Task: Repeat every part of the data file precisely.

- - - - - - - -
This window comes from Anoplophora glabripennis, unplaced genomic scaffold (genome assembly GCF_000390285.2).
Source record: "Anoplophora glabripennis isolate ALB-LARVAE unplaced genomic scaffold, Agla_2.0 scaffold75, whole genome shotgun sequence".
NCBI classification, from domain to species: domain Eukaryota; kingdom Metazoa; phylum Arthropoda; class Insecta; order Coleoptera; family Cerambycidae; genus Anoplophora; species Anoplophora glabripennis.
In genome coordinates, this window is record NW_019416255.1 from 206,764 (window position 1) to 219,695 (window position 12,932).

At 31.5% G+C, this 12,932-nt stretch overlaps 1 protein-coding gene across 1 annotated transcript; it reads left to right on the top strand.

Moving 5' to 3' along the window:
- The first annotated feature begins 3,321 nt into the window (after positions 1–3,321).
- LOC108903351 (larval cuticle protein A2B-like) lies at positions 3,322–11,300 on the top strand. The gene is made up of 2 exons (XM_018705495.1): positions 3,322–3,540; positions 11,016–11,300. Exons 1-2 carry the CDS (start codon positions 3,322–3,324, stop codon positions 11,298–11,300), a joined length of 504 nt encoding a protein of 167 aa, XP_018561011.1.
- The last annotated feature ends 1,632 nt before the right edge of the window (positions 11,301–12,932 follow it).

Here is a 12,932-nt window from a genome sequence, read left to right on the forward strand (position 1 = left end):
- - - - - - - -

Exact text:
This window comes from Anoplophora glabripennis, unplaced genomic scaffold (genome assembly GCF_000390285.2).
Source record: "Anoplophora glabripennis isolate ALB-LARVAE unplaced genomic scaffold, Agla_2.0 scaffold75, whole genome shotgun sequence".
NCBI classification, from domain to species: domain Eukaryota; kingdom Metazoa; phylum Arthropoda; class Insecta; order Coleoptera; family Cerambycidae; genus Anoplophora; species Anoplophora glabripennis.
In genome coordinates, this window is record NW_019416255.1 from 206,764 (window position 1) to 219,695 (window position 12,932).

At 31.5% G+C, this 12,932-nt stretch overlaps 1 protein-coding gene across 1 annotated transcript; it reads left to right on the top strand.

Moving 5' to 3' along the window:
- The first annotated feature begins 3,321 nt into the window (after positions 1–3,321).
- LOC108903351 (larval cuticle protein A2B-like) lies at positions 3,322–11,300 on the top strand. The gene is made up of 2 exons (XM_018705495.1): positions 3,322–3,540; positions 11,016–11,300. Exons 1-2 carry the CDS (start codon positions 3,322–3,324, stop codon positions 11,298–11,300), a joined length of 504 nt encoding a protein of 167 aa, XP_018561011.1.
- The last annotated feature ends 1,632 nt before the right edge of the window (positions 11,301–12,932 follow it).

Here is a 12,932-nt window from a genome sequence, read left to right on the forward strand (position 1 = left end):